If you’re only looking for grocery coupons, other mobile apps are better choices. But for online grocery delivery and other online shopping, BeFrugal is a reliable way to score cash-back rewards and save. At the very least, use the $10 bonus to offset some of the delivery cost.

11. Mealime

One common way to overspend on groceries is to let good food go to waste.

According to a 2020 study published in the American Journal of Agricultural Economics, the average U.S. family wastes an astonishing 31.9% of the food they buy. That translates to annual U.S. consumer food waste of approximately $240 billion (about $740 per person). And every time you waste food, you waste money, which also offsets any progress you’re making with your grocery savings.

Food waste is either a sign of overspending or a lack of meal planning. If you want to reduce food waste, the first step is to understand what’s in your kitchen and utilize every ingredient.

Thankfully, Mealime helps you stay on track with recipe planning, letting you shop efficiently. With Mealime, you plan weeks of meals in just a few minutes and can choose recipes to fit over 200 different preferences and dietary restrictions. You can also add your own recipes by importing recipes from website URLs, using the Mealime browser extension, or entering ingredients and directions manually.

Once you create a meal plan, a grocery list automatically generates to save even more time. Plus, since Mealime knows how many people you’re cooking for, its grocery lists reduce food waste by making sure you don’t over-shop, saving more money per year.

Mealime is available for Android and iOS. Most features are free, and the $5.99-per-month pro version provides nutritional information and exclusive recipes and lets you view your previous meal plans.

Ultimately, Mealime isn’t as comprehensive as meal-planning services like $5 Dinners that send out weekly hand-picked recipes to suit your tastes. But if you’re confident in the kitchen and want to simplify grocery shopping and avoid wasting food, Mealime is the perfect app.

Even reducing your food waste costs by $10 per month is $120 in annual savings. And you can take comfort knowing you’re being a more socially responsible consumer.

12. SnipSnap

If you currently shop with paper coupons, SnipSnap is the perfect solution to simplify your life and to avoid forgetting coupons at home.

Once you download SnipSnap for Android or iOS, you take pictures of your paper coupons to transform them into digital coupons on your phone. You don’t have to waste time clipping coupons, and SnipSnap can digitize any printed coupon offer you have.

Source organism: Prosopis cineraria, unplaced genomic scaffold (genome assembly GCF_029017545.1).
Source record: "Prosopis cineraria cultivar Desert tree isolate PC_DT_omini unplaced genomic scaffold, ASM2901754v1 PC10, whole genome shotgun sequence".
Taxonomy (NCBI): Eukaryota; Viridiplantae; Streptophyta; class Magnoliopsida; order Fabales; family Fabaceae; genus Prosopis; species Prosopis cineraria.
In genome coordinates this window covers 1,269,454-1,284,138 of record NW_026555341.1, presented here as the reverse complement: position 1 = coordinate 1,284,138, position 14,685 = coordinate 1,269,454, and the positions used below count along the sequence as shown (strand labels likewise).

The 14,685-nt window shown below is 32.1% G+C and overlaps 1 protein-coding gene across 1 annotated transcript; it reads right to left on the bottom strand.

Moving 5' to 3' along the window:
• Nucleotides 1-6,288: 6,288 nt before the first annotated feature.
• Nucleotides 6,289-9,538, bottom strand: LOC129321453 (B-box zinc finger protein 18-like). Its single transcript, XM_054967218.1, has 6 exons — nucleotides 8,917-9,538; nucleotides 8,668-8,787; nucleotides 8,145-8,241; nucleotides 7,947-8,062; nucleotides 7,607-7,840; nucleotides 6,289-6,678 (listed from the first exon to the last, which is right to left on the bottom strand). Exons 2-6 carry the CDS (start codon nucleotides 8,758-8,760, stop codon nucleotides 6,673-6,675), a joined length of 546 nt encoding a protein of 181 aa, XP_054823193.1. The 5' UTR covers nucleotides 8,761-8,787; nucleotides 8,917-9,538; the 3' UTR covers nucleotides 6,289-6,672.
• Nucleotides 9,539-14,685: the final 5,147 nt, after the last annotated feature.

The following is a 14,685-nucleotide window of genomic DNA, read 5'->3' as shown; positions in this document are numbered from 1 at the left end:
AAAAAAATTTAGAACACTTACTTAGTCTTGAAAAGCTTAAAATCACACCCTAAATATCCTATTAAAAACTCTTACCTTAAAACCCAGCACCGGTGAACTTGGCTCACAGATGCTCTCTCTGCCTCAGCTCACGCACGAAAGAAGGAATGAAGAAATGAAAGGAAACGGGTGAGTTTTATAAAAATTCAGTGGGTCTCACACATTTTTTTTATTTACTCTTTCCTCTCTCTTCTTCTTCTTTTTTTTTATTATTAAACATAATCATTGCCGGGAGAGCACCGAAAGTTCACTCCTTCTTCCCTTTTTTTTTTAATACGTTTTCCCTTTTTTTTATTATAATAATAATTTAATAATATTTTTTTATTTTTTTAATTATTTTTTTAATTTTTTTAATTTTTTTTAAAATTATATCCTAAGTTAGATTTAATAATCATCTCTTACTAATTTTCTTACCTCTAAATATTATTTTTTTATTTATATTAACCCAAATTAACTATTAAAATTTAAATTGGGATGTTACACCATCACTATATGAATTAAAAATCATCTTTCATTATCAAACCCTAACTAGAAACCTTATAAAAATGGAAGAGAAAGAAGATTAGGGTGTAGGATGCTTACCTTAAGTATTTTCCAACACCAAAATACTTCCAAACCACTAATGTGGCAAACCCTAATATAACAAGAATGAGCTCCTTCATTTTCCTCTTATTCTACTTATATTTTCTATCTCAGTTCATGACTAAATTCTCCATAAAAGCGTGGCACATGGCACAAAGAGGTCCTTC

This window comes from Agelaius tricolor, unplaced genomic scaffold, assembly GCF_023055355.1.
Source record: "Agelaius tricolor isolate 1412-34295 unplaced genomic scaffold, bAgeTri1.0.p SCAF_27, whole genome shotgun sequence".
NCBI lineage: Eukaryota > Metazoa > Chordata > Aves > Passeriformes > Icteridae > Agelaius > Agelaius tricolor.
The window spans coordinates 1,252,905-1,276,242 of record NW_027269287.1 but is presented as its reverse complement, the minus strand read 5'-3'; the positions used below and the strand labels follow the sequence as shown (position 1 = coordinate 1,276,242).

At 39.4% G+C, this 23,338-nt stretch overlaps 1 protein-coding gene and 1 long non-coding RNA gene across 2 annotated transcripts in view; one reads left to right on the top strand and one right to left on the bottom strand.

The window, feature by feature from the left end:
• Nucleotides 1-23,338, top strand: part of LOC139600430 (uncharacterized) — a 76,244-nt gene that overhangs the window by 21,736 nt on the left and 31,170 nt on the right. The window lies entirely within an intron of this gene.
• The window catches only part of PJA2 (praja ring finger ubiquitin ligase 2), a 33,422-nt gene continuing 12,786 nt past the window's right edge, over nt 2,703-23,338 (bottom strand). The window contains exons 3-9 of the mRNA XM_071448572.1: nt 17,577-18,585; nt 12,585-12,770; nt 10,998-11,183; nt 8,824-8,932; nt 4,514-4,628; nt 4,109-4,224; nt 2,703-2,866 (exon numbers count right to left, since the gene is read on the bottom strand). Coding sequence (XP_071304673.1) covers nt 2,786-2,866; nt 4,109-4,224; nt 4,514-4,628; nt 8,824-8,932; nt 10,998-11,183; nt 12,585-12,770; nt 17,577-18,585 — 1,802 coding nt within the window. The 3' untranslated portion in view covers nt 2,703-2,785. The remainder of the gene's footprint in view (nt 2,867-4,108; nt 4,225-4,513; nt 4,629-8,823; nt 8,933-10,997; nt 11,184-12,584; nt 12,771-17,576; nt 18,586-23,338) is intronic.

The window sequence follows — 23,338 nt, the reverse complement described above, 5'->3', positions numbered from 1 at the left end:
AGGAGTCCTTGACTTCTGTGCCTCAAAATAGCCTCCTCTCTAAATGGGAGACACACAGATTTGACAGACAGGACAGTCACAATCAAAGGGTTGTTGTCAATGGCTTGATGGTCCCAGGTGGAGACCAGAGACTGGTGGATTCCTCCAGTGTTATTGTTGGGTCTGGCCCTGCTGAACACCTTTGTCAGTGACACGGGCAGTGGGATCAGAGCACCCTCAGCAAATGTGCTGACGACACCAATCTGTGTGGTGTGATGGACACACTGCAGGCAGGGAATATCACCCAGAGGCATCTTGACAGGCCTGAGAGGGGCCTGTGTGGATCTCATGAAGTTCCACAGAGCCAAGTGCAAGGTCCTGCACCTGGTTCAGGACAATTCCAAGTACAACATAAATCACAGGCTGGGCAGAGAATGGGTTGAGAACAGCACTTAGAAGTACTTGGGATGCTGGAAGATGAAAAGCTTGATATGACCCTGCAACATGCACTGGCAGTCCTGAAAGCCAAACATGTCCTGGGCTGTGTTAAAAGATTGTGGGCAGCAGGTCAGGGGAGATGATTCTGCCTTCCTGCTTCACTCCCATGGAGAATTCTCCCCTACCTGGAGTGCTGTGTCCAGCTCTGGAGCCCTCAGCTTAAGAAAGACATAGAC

Additionally, SnipSnap has other helpful features:

  • In-Store Reminders. SnipSnap sends a push notification if you enter a store and have eligible coupons you can use.
  • Discover Feature. If you don’t have coupons, the discover tab lets you snip coupons from SnipSnap’s featured coupon catalog. You can also search its database to find store-specific coupons.
  • Expiration Warnings. SnipSnap notifies you when your coupons are close to expiring.
  • Store Success Rating. Check coupon success scores for different retailers to gauge how easy it is to redeem coupons at various retailers.

The in-store reminders feature is handy since it helps ensure you use as many coupons as possible when you shop, saving you more money. Plus, you can find digital coupons to avoid printing coupons, saving you money on ink.

Ultimately, SnipSnap is the modern version of a coupon book.

13. Dosh

One downside of many rebate apps is that you have to preselect products before shopping to earn rewards. That requires time, and if you forget to preselect offers before shopping, you don’t earn a penny.

Thankfully, Dosh takes the traditional rebate model and makes it passive. Once you link the credit and debit cards you shop with to your Dosh account, you automatically earn cash back for shopping at hundreds of Dosh partners. There’s no need to preselect offers or scan receipts since Dosh monitors your spending once you link your cards.